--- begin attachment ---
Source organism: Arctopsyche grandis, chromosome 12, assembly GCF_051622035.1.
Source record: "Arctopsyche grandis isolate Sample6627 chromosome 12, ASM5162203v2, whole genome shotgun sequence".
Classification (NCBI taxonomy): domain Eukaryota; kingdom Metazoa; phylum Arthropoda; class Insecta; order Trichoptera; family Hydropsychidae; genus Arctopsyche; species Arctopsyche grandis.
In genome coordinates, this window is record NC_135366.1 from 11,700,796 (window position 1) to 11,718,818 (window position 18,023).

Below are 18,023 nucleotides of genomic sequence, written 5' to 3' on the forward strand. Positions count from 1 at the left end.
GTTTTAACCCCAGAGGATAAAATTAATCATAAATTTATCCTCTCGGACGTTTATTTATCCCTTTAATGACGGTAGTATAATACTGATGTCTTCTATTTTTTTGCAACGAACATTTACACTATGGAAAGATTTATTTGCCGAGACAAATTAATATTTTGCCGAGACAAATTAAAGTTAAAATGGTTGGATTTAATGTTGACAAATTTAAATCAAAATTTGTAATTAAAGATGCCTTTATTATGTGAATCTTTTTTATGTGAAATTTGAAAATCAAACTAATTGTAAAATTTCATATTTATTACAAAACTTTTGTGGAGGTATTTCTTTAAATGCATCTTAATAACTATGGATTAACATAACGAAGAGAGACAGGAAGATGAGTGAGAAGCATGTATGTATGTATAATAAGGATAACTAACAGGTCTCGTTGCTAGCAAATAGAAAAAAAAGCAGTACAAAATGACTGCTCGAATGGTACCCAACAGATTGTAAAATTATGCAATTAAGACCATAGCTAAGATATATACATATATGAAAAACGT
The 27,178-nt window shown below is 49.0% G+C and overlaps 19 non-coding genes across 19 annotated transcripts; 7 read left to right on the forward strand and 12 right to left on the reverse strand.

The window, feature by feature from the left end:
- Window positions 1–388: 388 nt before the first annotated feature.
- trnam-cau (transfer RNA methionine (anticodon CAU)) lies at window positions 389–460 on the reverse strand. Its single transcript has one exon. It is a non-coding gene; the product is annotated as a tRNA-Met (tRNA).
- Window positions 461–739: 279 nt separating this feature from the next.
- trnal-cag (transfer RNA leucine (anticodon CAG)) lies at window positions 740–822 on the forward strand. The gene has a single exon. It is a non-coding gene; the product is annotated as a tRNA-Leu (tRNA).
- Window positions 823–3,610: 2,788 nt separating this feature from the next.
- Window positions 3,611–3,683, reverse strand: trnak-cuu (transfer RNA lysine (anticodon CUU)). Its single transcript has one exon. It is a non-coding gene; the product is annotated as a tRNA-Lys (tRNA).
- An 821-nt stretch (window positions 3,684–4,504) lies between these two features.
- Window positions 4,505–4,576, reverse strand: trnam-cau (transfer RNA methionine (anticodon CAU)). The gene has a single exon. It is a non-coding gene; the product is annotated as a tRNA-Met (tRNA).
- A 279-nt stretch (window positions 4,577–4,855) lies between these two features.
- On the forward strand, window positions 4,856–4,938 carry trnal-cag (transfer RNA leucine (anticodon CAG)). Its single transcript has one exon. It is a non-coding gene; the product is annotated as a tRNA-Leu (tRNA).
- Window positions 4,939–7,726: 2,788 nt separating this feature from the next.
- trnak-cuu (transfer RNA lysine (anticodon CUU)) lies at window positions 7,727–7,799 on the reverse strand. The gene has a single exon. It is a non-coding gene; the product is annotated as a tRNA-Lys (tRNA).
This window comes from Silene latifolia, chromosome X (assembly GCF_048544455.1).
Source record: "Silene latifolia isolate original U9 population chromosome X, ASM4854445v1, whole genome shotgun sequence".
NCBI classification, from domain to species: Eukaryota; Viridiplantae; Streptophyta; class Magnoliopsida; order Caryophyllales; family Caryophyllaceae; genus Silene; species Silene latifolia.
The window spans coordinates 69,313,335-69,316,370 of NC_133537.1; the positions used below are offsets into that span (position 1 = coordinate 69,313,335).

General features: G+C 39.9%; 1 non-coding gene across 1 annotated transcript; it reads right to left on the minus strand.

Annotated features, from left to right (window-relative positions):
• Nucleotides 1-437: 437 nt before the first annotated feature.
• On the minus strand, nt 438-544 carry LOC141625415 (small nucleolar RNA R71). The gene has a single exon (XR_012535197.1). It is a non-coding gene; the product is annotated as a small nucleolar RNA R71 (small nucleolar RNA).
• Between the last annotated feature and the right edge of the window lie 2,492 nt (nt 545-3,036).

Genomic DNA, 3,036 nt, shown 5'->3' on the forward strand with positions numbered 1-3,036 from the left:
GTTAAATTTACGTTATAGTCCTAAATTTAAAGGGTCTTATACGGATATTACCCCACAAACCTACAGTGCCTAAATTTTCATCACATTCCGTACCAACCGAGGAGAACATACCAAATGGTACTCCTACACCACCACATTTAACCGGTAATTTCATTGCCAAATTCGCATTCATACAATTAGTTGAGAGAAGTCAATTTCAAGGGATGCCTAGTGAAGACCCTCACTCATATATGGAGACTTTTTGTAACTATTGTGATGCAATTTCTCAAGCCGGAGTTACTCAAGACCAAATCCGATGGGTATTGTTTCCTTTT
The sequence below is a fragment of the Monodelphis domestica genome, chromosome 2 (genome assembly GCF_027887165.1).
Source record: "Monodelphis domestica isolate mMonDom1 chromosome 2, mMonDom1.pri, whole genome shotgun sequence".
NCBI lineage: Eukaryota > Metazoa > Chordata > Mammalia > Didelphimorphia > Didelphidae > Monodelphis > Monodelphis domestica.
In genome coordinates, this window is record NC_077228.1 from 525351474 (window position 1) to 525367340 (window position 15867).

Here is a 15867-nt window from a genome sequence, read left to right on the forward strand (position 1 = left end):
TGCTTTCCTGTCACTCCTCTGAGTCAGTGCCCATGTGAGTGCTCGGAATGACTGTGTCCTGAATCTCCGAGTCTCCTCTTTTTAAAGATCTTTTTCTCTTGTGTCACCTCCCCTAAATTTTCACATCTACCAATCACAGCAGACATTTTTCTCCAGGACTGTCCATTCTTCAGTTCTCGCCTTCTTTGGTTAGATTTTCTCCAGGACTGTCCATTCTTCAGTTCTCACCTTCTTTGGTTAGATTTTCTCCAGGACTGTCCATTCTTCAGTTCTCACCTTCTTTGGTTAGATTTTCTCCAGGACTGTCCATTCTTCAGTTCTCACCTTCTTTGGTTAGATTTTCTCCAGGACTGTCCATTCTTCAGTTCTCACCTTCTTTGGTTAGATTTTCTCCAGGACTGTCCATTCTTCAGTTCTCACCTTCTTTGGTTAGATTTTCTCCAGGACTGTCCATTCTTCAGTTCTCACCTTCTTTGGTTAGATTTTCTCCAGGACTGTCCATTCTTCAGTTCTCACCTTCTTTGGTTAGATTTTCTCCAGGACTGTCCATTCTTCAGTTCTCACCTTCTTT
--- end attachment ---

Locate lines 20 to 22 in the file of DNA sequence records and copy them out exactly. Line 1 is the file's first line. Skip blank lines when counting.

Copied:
- trnak-cuu (transfer RNA lysine (anticodon CUU)) lies at window positions 7,727–7,799 on the reverse strand. The gene has a single exon. It is a non-coding gene; the product is annotated as a tRNA-Lys (tRNA).
This window comes from Silene latifolia, chromosome X (assembly GCF_048544455.1).
Source record: "Silene latifolia isolate original U9 population chromosome X, ASM4854445v1, whole genome shotgun sequence".